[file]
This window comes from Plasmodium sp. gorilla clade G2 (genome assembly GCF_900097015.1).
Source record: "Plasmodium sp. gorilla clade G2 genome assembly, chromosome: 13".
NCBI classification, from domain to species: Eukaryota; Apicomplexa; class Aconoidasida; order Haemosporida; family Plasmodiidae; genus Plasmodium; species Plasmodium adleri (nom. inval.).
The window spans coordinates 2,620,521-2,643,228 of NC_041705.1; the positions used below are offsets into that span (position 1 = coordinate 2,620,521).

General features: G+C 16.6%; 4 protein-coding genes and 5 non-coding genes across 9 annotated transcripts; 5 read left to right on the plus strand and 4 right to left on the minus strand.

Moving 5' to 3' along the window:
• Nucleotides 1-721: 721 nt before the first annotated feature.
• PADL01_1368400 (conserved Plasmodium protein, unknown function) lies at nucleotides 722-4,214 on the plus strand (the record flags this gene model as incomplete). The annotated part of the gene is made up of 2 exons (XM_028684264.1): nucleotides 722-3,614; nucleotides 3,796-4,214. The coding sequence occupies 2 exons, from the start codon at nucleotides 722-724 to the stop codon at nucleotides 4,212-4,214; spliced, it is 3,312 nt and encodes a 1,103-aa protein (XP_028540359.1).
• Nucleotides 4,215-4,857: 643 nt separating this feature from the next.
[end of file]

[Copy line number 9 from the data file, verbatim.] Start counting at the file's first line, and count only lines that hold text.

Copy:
• Nucleotides 4,215-4,857: 643 nt separating this feature from the next.